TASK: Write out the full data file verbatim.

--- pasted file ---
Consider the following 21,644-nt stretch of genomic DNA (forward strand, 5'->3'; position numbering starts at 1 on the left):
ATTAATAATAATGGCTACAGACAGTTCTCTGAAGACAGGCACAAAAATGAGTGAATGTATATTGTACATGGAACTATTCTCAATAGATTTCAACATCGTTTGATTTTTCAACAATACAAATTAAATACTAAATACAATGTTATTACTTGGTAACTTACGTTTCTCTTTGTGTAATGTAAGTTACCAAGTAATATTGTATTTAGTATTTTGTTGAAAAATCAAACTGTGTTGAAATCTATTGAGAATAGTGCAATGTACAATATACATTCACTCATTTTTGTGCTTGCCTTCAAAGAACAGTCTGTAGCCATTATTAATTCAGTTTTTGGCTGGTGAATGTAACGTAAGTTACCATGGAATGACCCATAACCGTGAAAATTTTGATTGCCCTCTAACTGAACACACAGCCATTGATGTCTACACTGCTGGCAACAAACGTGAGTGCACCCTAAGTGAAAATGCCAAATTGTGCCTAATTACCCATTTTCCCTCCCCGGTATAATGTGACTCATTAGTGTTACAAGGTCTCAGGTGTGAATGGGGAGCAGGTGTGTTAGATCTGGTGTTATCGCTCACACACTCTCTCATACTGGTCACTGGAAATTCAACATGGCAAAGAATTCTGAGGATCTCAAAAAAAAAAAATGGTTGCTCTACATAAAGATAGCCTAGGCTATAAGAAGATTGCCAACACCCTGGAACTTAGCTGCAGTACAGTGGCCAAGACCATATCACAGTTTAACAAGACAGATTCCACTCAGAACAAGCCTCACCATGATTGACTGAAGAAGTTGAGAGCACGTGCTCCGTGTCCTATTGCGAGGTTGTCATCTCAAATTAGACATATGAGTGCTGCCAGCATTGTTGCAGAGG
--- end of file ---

Consider the following 21,644-nt stretch of genomic DNA (forward strand, 5'->3'; position numbering starts at 1 on the left):
ATTAATAATAATGGCTACAGACAGTTCTCTGAAGACAGGCACAAAAATGAGTGAATGTATATTGTACATGGAACTATTCTCAATAGATTTCAACATCGTTTGATTTTTCAACAATACAAATTAAATACTAAATACAATGTTATTACTTGGTAACTTACGTTTCTCTTTGTGTAATGTAAGTTACCAAGTAATATTGTATTTAGTATTTTGTTGAAAAATCAAACTGTGTTGAAATCTATTGAGAATAGTGCAATGTACAATATACATTCACTCATTTTTGTGCTTGCCTTCAAAGAACAGTCTGTAGCCATTATTAATTCAGTTTTTGGCTGGTGAATGTAACGTAAGTTACCATGGAATGACCCATAACCGTGAAAATTTTGATTGCCCTCTAACTGAACACACAGCCATTGATGTCTACACTGCTGGCAACAAACGTGAGTGCACCCTAAGTGAAAATGCCAAATTGTGCCTAATTACCCATTTTCCCTCCCCGGTATAATGTGACTCATTAGTGTTACAAGGTCTCAGGTGTGAATGGGGAGCAGGTGTGTTAGATCTGGTGTTATCGCTCACACACTCTCTCATACTGGTCACTGGAAATTCAACATGGCAAAGAATTCTGAGGATCTCAAAAAAAAAAAATGGTTGCTCTACATAAAGATAGCCTAGGCTATAAGAAGATTGCCAACACCCTGGAACTTAGCTGCAGTACAGTGGCCAAGACCATATCACAGTTTAACAAGACAGATTCCACTCAGAACAAGCCTCACCATGATTGACTGAAGAAGTTGAGAGCACGTGCTCCGTGTCCTATTGCGAGGTTGTCATCTCAAATTAGACATATGAGTGCTGCCAGCATTGTTGCAGAGG